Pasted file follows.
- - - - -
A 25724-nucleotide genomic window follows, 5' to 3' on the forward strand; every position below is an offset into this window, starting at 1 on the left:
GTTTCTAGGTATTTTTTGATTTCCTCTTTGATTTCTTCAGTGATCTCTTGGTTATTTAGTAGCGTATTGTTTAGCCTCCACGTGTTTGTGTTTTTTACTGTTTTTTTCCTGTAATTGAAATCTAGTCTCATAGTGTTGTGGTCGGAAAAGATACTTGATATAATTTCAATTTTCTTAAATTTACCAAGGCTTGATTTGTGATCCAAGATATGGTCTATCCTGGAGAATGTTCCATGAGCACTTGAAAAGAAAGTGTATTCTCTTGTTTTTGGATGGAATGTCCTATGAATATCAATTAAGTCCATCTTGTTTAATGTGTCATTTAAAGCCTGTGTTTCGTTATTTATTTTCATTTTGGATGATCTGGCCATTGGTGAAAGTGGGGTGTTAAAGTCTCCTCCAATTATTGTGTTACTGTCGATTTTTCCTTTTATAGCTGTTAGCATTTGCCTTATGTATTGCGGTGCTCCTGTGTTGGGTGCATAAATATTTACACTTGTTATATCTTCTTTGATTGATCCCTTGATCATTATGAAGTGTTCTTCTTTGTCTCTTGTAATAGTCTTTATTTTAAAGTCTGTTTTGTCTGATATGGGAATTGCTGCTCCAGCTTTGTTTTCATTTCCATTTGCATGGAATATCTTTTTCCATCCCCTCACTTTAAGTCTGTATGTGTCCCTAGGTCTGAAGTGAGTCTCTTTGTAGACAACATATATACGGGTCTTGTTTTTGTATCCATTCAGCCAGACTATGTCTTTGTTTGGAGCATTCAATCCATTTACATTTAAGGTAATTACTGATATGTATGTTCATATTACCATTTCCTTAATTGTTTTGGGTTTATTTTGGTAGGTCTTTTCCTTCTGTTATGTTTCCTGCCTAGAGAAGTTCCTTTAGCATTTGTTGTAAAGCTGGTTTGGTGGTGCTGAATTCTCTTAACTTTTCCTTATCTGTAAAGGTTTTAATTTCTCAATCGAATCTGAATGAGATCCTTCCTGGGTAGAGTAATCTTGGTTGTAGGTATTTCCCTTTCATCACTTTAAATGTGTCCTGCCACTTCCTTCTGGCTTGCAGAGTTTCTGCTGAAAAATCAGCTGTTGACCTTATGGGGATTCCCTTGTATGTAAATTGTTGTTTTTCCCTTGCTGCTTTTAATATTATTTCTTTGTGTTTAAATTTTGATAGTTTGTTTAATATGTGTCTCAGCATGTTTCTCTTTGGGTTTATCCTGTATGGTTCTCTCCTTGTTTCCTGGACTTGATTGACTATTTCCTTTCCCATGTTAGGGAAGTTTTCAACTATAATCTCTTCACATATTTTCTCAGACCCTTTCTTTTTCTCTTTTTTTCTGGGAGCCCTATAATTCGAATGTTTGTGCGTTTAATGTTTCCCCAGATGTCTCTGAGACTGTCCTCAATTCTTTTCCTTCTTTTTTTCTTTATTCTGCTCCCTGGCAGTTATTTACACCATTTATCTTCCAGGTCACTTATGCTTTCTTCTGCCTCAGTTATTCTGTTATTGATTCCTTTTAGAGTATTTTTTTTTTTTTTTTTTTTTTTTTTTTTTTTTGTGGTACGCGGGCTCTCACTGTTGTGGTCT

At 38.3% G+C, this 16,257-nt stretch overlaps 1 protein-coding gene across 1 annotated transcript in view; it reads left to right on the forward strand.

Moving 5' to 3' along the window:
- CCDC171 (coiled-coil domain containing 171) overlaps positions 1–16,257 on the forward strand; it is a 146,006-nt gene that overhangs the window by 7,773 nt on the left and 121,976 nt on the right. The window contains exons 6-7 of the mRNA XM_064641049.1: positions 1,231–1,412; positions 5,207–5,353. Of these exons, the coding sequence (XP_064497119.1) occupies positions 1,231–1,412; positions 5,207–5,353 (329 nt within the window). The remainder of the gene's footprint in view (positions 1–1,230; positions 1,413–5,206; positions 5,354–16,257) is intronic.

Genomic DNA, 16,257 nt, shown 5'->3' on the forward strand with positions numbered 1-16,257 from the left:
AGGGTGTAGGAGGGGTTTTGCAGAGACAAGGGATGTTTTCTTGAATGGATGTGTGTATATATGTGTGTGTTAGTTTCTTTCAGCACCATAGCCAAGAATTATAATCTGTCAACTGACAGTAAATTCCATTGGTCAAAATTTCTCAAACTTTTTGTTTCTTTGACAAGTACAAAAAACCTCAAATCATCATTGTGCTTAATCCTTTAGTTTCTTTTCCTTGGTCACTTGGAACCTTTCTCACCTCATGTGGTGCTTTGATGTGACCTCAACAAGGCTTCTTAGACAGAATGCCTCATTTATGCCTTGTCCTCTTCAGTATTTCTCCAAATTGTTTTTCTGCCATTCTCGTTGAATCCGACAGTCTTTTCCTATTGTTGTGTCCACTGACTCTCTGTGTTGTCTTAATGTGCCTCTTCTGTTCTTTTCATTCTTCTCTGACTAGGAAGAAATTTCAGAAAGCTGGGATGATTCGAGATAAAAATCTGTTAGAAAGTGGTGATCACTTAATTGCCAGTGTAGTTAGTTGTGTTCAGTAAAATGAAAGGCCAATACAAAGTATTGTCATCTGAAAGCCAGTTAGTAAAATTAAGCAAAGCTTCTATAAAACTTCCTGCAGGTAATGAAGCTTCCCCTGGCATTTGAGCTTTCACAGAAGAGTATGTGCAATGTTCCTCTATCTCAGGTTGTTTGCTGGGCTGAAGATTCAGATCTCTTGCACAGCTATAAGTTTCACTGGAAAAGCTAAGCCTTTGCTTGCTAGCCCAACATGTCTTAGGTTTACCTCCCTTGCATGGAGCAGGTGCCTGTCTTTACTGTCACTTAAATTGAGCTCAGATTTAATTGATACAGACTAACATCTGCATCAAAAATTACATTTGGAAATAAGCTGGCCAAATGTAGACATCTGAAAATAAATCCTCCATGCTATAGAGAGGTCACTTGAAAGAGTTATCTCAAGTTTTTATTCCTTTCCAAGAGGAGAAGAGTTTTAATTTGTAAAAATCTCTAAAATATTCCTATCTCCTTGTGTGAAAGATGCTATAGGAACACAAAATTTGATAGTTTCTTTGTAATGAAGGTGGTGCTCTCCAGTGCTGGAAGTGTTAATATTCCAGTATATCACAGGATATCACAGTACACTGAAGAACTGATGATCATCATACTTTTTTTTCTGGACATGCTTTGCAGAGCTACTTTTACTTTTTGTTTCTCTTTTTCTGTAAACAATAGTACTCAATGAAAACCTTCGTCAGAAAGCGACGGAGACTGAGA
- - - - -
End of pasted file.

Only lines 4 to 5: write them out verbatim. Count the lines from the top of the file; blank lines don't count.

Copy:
Moving 5' to 3' along the window:
- CCDC171 (coiled-coil domain containing 171) overlaps positions 1–16,257 on the forward strand; it is a 146,006-nt gene that overhangs the window by 7,773 nt on the left and 121,976 nt on the right. The window contains exons 6-7 of the mRNA XM_064641049.1: positions 1,231–1,412; positions 5,207–5,353. Of these exons, the coding sequence (XP_064497119.1) occupies positions 1,231–1,412; positions 5,207–5,353 (329 nt within the window). The remainder of the gene's footprint in view (positions 1–1,230; positions 1,413–5,206; positions 5,354–16,257) is intronic.